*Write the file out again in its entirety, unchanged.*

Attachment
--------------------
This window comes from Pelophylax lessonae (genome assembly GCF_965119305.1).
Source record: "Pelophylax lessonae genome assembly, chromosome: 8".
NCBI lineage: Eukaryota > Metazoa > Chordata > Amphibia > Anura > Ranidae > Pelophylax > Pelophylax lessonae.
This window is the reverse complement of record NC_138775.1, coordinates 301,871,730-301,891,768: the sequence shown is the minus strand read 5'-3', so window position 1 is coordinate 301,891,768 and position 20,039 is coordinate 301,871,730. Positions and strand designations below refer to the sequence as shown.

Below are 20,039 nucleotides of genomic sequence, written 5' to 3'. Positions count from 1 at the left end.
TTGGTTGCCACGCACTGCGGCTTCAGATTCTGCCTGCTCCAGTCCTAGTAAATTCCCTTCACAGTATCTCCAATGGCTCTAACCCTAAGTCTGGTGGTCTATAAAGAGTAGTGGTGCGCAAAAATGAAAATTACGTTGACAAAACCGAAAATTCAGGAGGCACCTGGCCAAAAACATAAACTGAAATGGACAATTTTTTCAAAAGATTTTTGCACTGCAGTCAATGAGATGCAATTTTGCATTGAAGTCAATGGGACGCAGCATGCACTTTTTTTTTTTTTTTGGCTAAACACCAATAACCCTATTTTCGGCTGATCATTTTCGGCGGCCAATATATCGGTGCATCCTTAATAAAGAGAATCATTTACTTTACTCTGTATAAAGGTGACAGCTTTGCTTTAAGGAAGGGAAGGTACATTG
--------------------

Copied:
This window comes from Pelophylax lessonae (genome assembly GCF_965119305.1).
Source record: "Pelophylax lessonae genome assembly, chromosome: 8".
NCBI lineage: Eukaryota > Metazoa > Chordata > Amphibia > Anura > Ranidae > Pelophylax > Pelophylax lessonae.
This window is the reverse complement of record NC_138775.1, coordinates 301,871,730-301,891,768: the sequence shown is the minus strand read 5'-3', so window position 1 is coordinate 301,891,768 and position 20,039 is coordinate 301,871,730. Positions and strand designations below refer to the sequence as shown.

Below are 20,039 nucleotides of genomic sequence, written 5' to 3'. Positions count from 1 at the left end.
TTGGTTGCCACGCACTGCGGCTTCAGATTCTGCCTGCTCCAGTCCTAGTAAATTCCCTTCACAGTATCTCCAATGGCTCTAACCCTAAGTCTGGTGGTCTATAAAGAGTAGTGGTGCGCAAAAATGAAAATTACGTTGACAAAACCGAAAATTCAGGAGGCACCTGGCCAAAAACATAAACTGAAATGGACAATTTTTTCAAAAGATTTTTGCACTGCAGTCAATGAGATGCAATTTTGCATTGAAGTCAATGGGACGCAGCATGCACTTTTTTTTTTTTTTTGGCTAAACACCAATAACCCTATTTTCGGCTGATCATTTTCGGCGGCCAATATATCGGTGCATCCTTAATAAAGAGAATCATTTACTTTACTCTGTATAAAGGTGACAGCTTTGCTTTAAGGAAGGGAAGGTACATTG